Hermes parcel scam text warning – latest alarming messages and what to do | #phishing | #scams


A new Hermes delivery text scam is arriving on phones as it targets the increasing numbers of people based at home during the pandemic.

With the big rise in home shopping during the lockdown, many of us have parcels on the way to our front doors. And that has meant a big rise in fraudulent messages over ‘attempted deliveries’.

These latest parcel scams follow similar fake messages purporting to be from Royal Mail and other shipping companies.

In this latest con trick, people are receiving a phoney message supposedly from Hermes, saying: “Your parcel is awaiting for dispatch. Please confirm the £2.99 GBP shipping fee via hermes-distribute.com in order for dispatch.”

The latest scam text that looks like Hermes needs cash to complete a parcel delivery

If you’ve been home all the time and never heard anyone trying to deliver anything, then that might be a clue this is suspicious.

Another red flag is a website with ‘billing’ in it where it looks like you’ll be asked to input payment details.

An earlier scam read: “We attempted to deliver your parcel today and were unsuccessful, to reschedule delivery please follow the link https://online-hermes-billing.com”

Other recent Hermes text scams had the links as my-hermes-shipping.com or reroute-hermes.com or parcelfee-hermes.com

None of them are genuine.

The latest parcel delivery scam text going around, purporting to be from Hermes
The latest parcel delivery scam text going around, purporting to be from Hermes

This type of scam is known as smishing, a combination of SMS (texting) and phishing, a type of cybercrime in which the scammers are fishing for financial or other details.

What Hermes said

The company said: “Hermes will never ask you (eg by email or by telephone or by SMS), to enter or transmit sensitive customer information via the internet.

“The payment of our services will be on the spot and in cash. If you receive a payment request via email, please ignore this. In this case it is a phishing attempt.

“Other phishing emails ask the user to change password or threaten to block accounts. In these cases, do not enter any data whatsoever.

“The so called “phishing” – derived from “password fishing” – is used to get a hold of confidential user data and passwords by sending out fake emails. Unfortunately there has recently been an increase in this sort of criminal activity. These emails not just ask the user to send confidential personal data, but sometimes also offer links to fake websites of companies and credit institutions to acquire the personal data when the user tries to login.

“No reputable company will ever ask for your password, credit card number, or personal data nor will it ask you to update that information via email. In your account you have the possibility – if necessary – to update your personal information like address etc. yourself.”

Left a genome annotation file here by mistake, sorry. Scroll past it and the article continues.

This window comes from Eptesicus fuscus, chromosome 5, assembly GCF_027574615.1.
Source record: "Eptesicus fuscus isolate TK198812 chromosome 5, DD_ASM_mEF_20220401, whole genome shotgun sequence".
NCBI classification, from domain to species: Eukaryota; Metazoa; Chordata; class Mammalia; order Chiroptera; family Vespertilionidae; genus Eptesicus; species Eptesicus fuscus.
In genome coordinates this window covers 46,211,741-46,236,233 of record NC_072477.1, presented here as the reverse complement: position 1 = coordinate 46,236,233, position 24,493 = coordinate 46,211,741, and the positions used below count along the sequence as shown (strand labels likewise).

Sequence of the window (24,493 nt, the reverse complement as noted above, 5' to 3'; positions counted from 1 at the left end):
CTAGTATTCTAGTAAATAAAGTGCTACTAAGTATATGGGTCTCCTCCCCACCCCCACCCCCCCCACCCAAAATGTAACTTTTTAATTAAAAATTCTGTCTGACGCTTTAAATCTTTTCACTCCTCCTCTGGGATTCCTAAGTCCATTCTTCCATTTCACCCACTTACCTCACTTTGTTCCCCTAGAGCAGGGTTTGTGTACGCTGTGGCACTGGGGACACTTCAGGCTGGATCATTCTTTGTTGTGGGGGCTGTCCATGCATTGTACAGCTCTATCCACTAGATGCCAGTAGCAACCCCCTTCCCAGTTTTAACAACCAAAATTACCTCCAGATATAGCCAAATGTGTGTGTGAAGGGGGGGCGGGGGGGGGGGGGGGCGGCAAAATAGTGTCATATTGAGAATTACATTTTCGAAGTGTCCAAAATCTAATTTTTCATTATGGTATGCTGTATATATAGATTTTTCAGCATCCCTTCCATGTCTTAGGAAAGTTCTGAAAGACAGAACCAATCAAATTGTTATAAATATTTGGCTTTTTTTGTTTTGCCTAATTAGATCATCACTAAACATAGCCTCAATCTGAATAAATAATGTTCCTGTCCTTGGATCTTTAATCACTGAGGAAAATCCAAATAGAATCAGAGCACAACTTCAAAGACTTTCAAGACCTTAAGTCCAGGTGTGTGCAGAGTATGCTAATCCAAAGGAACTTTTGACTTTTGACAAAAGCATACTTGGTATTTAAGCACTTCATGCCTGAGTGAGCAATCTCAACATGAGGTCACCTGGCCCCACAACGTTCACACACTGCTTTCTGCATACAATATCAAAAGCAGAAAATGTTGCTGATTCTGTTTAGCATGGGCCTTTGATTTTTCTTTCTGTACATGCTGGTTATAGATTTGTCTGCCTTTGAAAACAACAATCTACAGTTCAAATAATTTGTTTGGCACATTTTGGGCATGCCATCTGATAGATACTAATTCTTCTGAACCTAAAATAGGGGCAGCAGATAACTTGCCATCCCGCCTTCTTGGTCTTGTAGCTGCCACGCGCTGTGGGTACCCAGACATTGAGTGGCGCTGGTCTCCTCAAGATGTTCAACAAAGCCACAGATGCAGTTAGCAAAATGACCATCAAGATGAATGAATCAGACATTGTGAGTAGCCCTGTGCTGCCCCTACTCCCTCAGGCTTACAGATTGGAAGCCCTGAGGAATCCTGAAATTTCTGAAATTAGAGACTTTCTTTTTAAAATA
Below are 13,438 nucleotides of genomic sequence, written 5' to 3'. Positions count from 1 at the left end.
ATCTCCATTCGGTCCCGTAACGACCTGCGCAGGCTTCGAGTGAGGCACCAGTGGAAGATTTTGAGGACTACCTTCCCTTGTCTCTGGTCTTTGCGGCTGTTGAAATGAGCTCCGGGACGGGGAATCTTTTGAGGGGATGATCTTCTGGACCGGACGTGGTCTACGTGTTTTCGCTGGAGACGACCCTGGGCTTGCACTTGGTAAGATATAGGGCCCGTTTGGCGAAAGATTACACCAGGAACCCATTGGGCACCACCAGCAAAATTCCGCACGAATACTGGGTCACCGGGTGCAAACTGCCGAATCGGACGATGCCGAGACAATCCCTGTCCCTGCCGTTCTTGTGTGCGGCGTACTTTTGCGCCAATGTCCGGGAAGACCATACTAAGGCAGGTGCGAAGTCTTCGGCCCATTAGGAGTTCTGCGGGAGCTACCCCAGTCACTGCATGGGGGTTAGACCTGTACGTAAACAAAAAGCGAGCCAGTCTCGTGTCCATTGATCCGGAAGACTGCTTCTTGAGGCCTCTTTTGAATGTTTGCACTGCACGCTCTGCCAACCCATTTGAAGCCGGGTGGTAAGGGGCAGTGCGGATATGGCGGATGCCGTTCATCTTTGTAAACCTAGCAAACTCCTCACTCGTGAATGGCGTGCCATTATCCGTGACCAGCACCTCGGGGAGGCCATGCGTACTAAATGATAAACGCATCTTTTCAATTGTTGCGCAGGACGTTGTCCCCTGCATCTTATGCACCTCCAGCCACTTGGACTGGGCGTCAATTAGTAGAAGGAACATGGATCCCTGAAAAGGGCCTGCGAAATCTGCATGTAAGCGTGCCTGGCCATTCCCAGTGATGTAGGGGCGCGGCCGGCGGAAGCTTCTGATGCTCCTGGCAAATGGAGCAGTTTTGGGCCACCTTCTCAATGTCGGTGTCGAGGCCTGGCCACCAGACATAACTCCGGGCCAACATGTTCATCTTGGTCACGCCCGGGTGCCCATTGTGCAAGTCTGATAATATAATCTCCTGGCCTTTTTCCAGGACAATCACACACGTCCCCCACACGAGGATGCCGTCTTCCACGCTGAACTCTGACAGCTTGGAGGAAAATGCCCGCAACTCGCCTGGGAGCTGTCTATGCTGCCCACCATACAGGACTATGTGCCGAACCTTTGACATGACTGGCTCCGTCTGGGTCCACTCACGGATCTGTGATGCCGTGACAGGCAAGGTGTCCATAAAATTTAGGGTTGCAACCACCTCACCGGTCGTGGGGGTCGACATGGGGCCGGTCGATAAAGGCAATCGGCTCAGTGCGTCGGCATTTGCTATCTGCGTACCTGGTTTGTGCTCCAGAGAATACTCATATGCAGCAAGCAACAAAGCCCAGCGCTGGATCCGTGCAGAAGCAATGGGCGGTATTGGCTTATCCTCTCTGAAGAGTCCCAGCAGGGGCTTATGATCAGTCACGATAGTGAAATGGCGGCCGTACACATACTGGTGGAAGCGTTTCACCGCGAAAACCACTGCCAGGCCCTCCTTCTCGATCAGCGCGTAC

A scam is circulating with fake text messages claiming to be from Hermes and asking for payment to redeliver a parcel
A scam is circulating with fake text messages claiming to be from Hermes and asking for payment to redeliver a parcel

This is the advice from Hermes:

  • Never respond to suspicious email from senders you don’t know
  • Never open attachments or follow up links to dubious emails
  • Ignore malicious payment requests that appear in emails or on websites
  • Never install software updates or programs from unknown websites
  • Send details of such events

Trading Standards said: “Forward scam text messages, including the phone number or company name, to 7726.

“It won’t cost you anything and it means your phone provider can investigate the sender.”

It is estimated that scams cost the UK economy £5 billion to £10 billion per year, with approximately 53 per cent of people aged over 65 being targeted.

The Money Advice Service says: “Smishing can be difficult to spot, particularly if it’s someone who would normally contact you by text.

“But, like email scams, there are some tell-tale signs. For example, there might be spelling mistakes or the text just addresses you as sir or madam. Real messages from these companies will usually address you by your full name.

“You can also look at the phone number it’s been sent from. First, it won’t be the same as the one on your bank card. Second, it might be sent from an overseas number.

“Fraudsters won’t just pretend to be your bank. Sometimes they’ll claim to be from an online account such as PayPal, or a service you subscribe to, such as Netflix. Fake text message scams have also been reported targeting customers of government organisations such as HMRC and the DVLA.”





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